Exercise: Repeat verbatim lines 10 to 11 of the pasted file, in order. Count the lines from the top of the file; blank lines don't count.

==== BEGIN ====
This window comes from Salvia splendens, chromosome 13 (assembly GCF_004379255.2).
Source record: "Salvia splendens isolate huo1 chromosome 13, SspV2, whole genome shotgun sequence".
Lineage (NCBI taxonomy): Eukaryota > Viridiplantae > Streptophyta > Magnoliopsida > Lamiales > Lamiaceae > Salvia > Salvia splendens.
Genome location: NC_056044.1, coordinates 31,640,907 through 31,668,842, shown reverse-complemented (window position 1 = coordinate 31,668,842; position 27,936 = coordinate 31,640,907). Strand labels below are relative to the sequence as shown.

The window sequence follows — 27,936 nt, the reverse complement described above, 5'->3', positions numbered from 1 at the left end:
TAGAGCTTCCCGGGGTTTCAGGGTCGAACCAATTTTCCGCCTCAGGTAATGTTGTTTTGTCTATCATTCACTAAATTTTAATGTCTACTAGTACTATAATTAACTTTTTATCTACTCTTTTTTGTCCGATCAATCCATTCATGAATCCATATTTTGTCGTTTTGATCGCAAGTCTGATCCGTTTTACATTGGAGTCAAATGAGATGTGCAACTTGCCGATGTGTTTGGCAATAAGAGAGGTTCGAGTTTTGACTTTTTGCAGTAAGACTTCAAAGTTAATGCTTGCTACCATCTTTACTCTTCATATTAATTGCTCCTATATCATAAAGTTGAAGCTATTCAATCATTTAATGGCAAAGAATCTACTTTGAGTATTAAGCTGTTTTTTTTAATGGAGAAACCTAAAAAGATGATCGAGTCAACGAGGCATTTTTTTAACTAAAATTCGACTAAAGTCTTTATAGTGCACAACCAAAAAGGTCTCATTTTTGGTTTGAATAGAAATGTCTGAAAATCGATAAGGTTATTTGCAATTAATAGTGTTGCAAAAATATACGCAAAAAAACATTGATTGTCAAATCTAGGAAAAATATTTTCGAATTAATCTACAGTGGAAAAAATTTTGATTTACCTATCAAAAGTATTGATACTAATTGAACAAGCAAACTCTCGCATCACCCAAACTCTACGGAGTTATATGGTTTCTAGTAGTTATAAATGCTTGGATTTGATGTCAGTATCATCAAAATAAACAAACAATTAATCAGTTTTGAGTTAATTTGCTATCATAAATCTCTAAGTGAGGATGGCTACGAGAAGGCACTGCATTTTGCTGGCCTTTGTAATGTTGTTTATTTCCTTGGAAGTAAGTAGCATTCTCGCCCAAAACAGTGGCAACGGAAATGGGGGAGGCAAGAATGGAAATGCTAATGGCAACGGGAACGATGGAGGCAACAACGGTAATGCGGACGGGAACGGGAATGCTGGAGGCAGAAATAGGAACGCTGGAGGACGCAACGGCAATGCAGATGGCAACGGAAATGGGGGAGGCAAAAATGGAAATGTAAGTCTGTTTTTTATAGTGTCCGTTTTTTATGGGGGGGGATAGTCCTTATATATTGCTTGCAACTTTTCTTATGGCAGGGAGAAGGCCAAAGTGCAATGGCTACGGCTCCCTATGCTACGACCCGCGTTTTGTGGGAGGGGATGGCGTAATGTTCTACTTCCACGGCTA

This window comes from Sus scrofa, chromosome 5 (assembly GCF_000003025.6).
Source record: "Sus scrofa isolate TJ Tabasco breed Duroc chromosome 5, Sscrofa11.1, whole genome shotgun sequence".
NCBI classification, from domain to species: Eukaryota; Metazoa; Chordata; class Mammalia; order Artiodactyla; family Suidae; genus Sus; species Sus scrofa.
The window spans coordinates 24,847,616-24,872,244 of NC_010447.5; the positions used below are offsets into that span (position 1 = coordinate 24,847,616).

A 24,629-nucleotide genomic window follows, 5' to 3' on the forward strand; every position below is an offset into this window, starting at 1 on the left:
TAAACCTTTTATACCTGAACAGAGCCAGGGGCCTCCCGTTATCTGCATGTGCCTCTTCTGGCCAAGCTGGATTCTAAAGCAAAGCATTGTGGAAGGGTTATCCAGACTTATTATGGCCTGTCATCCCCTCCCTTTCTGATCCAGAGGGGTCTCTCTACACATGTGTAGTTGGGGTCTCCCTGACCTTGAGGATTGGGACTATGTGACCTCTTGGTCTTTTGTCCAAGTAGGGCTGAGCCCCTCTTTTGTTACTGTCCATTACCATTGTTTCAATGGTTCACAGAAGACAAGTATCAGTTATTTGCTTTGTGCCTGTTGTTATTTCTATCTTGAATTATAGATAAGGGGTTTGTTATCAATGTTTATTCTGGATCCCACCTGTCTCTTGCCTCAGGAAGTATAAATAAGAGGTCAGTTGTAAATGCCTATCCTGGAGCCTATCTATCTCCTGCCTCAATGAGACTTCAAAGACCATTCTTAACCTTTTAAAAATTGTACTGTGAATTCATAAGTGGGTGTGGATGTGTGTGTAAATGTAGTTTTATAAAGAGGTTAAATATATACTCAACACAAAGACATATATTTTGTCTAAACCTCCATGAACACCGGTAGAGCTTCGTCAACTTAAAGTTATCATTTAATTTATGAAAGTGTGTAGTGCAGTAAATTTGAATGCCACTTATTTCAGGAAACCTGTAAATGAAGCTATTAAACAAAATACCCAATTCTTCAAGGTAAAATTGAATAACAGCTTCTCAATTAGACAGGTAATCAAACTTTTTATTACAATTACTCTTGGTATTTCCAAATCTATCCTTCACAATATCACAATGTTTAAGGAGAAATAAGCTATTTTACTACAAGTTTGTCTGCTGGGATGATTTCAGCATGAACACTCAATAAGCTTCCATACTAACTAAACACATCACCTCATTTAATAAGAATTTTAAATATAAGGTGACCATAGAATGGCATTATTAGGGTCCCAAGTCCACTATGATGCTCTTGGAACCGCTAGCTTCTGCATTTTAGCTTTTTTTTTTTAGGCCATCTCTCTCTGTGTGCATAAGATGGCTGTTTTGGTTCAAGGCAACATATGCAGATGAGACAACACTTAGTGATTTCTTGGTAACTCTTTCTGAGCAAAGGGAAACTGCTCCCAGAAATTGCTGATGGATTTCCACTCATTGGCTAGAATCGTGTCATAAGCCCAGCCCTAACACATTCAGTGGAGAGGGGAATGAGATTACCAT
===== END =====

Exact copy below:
The window spans coordinates 24,847,616-24,872,244 of NC_010447.5; the positions used below are offsets into that span (position 1 = coordinate 24,847,616).

A 24,629-nucleotide genomic window follows, 5' to 3' on the forward strand; every position below is an offset into this window, starting at 1 on the left: